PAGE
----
A subsidiary of Russia’s state-controlled national electricity company confirmed on Thursday plans to end its eight-year management of Armenia’s Metsamor nuclear power station.
The RAO Unified Energy Systems (UES) was granted control of Metsamor’s finances as well as ownership of five Armenian hydroelectric plants in 2003 in return for repaying the Soviet-era facility’s $40 million debts to Russian nuclear fuel suppliers.
UES has since controlled the nuclear plant’s cash flows through its Inter RAO subsidiary. The latter’s five-year management contract with the Armenian government was prolonged in 2008 and was due to expire in 2013.
The Moscow daily “Kommersant” reported on Thursday that Inter RAO is no longer happy with the terms of the deal and would like to terminate it now. It quoted an unnamed company source as attributing that to “drastically increased risks” in nuclear energy.
Nikolay Gorelov, an Inter RAO spokesman, confirmed the information. He said the company has already offered several other firms, notably Russia’s Rosatom nuclear corporation, to take over Metsamor’s management.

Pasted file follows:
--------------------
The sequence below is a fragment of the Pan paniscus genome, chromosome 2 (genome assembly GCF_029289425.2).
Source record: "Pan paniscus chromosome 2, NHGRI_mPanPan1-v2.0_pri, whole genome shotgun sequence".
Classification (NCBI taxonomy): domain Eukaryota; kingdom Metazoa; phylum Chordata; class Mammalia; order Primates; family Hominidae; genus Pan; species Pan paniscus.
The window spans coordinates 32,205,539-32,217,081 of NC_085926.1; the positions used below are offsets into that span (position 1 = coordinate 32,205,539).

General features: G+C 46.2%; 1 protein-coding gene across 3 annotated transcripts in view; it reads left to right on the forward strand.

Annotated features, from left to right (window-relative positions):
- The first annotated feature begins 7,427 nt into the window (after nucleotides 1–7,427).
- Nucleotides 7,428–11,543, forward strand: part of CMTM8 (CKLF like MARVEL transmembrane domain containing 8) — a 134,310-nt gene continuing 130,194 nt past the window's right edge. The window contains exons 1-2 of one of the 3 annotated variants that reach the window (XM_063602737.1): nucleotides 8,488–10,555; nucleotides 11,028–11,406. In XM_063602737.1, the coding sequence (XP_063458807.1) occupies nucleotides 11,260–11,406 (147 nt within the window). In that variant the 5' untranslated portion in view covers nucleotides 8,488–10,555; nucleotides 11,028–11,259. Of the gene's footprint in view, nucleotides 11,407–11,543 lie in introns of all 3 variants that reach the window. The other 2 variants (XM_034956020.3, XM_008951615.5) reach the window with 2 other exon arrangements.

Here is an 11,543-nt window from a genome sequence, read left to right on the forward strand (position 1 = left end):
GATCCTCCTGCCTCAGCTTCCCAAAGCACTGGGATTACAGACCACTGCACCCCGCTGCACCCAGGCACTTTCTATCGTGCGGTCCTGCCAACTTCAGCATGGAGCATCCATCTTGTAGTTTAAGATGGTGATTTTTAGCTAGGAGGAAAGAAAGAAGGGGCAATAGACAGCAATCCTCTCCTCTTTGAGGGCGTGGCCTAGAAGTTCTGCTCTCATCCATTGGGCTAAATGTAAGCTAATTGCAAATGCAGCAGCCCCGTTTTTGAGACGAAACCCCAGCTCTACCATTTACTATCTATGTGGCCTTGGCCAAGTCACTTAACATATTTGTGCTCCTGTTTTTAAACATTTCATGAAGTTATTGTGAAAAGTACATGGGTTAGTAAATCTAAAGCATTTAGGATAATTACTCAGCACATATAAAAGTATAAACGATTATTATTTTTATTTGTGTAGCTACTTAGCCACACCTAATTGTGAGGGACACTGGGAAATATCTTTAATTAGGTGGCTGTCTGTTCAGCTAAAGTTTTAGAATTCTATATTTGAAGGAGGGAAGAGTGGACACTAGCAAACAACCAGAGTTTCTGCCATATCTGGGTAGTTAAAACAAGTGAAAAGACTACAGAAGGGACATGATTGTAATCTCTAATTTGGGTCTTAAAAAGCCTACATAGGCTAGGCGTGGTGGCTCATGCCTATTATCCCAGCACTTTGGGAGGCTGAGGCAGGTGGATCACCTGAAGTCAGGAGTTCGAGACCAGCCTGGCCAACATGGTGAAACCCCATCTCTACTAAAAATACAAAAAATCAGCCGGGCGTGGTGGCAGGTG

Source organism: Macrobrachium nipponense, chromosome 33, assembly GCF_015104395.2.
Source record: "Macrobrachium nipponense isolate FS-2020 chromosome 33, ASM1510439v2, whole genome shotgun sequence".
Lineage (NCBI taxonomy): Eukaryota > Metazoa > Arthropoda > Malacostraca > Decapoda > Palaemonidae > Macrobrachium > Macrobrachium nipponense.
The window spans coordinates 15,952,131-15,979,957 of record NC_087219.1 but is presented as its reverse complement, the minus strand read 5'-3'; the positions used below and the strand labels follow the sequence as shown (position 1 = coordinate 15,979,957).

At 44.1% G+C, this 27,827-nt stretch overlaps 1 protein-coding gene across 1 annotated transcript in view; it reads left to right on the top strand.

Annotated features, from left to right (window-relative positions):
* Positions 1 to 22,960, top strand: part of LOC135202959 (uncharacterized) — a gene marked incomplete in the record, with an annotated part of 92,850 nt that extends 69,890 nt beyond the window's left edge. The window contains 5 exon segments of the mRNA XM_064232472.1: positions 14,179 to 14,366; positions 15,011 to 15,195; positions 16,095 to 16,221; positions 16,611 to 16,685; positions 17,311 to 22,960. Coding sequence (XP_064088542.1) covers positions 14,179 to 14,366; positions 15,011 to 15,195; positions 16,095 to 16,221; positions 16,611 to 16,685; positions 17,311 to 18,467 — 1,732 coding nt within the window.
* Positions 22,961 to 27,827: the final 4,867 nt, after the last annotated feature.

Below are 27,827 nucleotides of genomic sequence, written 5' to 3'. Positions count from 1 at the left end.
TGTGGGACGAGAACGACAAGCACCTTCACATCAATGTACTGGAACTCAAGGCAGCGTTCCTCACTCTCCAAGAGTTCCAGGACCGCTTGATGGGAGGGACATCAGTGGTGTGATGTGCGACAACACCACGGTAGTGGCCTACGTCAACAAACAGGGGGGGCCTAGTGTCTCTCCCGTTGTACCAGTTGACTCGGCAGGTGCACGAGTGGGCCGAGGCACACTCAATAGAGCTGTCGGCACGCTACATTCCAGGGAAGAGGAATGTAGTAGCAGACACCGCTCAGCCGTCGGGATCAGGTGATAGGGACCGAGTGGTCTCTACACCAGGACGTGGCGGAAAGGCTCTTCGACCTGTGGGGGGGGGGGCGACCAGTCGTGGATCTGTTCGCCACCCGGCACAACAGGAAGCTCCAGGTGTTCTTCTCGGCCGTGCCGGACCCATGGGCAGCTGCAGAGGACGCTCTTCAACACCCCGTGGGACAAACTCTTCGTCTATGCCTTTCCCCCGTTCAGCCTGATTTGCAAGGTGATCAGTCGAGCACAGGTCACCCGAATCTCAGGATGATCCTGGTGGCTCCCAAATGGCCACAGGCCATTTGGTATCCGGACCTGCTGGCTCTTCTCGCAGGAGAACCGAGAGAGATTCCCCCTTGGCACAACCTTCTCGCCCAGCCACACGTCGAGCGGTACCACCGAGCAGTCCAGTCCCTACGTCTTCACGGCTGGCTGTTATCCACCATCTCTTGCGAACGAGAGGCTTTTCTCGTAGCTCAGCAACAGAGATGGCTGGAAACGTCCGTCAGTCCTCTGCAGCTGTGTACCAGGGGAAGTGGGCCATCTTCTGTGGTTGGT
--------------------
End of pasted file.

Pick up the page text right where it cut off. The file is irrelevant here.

“I would say that these negotiations [with Rosatom] have not even started,” Gorelov told RFE/RL’s Armenian service (Azatutyun.am), “Therefore, it’s hard to talk about that for now.”
“There is a desire [to end Metsamor’s management] but whether or not we will manage to do that is not yet clear,” he said.
Rosatom spokesman Sergei Novikov told RFE/RL’s Armenian service (Azatutyun.am) that the state-owned corporation will consider running Metsamor only at the Armenian government’s request. “As far as I know, so far there has been no such request from the Armenian government,” he said. “Therefore, there is nothing we can talk about.”
The Armenian Ministry of Energy and Natural Resources declined to comment on the issue.
According to “Kommersant,” Rosatom is far more interested in participating in the Armenian government’s ambitious project to replace Metsamor’s existing reactor with a more modern facility meeting international safety standards.
Rosatom and the Armenian Ministry of Energy and Natural Resources set up in late 2009 a joint venture tasked with building the new reactor. It is supposed to be more than twice as powerful as the current reactor which generates roughly 40 percent of Armenia’s electricity.
The Metsamor management faced last month a walkout of more than one-third of the plant’s 450-strong core staff demanding better pay. Most of those employees agreed to return to work after reluctantly accepting a 10 percent increase in their wages offered by the government. Inter RAO appears to have had no involvement in the settlement of the dispute.
Inter RAO is also the owner of Armenia’s national power utility. Another Russian energy giant, Gazprom, has a controlling stake in the Armenian gas distribution network.